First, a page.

Sentinel contends that neither the profit margin calculations
nor the self-referral statement were included in the
operative First Amended Complaint (“FAC”). (ECF
No. 6.) Similarly, in its opposition to Eagle's motion
for clarification, Sentinel argues that Eagle never alleged a
defamation claim based on either the implications of
Sentinel's cost calculations or the contract provider
comparisons. Accordingly, Sentinel requests that Eagle be
barred from proceeding to trial on any of these issues.
parties agree that, under Utah law, defamation must be pled
specifically. Dennett v. Smith, 445 P.2d 983, 984
(Utah 1968) (“[T]he language complained of must be set
forth in words or words to that effect . . . . [T]he
defendant should not be required to resort to the ofttimes
expensive discovery process to drag from a litigant what he
really intends to do to his adversary.”). But they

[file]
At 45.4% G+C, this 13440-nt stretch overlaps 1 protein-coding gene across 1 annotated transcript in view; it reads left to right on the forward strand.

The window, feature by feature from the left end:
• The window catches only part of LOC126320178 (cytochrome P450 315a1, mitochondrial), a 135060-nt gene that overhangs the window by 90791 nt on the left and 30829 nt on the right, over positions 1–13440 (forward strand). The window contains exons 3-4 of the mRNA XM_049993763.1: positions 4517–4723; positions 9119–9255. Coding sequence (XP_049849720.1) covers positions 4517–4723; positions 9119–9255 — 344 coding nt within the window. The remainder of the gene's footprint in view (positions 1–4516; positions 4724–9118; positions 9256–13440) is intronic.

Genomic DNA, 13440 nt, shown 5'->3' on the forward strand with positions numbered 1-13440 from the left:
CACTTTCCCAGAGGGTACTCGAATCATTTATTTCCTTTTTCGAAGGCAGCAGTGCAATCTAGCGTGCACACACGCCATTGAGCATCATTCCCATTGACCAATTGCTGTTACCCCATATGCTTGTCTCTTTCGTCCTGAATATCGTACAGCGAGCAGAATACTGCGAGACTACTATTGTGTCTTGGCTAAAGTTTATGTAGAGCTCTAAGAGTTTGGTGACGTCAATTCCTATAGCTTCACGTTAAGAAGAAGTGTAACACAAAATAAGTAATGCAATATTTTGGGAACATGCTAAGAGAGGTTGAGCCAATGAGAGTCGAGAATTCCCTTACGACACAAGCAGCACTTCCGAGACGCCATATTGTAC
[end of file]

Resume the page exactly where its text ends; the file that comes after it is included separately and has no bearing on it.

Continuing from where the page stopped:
dispute whether a complaint in federal court is required to
satisfy this same standard. Upon reviewing the cases
submitted by the parties, the court concludes that
generally-and certainly in this district-a heightened
pleading standard applies.
recent District of Utah case stated, “[t]his
specificity requirement is not only a Utah construct: federal
courts have consistently interpreted Fed.R.Civ.P. 8(a) as
requiring that defamation claims be pleaded with
particularity to provide a defendant with fair notice.”
Rowe v. DPI Specialty Foods, Inc., Case No.
2:13-cv-00708-DN-DJF, 2015 WL 13047675 at *4 (D. Utah Aug.
20, 2015) (citing Bushnell Corp. v. ITT Corp., 973
F.Supp. 1276, 1287 (D. Kan. 1997); McGeorge v. Cont'l
Airlines, Inc., 871 F.2d 952, 955 (10th Cir. 1989);
Nogle v. Sand Canyon Corp., Case No. 12-CV-23-S,
2012 WL 4857772 at *6 (D. Wy. Oct. 11, 2012); 5 Charles
Wright & Arthur Miller et al., Federal Practice and
Procedure §§ 1245, 1357 (3d ed.)).
cases from the District of Utah agree. For example, in
Boisjoly v. Morton Thiokol, Inc., 706 F.Supp. 795
(D. Utah 1988), the court explicitly applied Utah's
pleading standard to a complaint in federal court:
The Court holds that the conclusory allegations in paragraph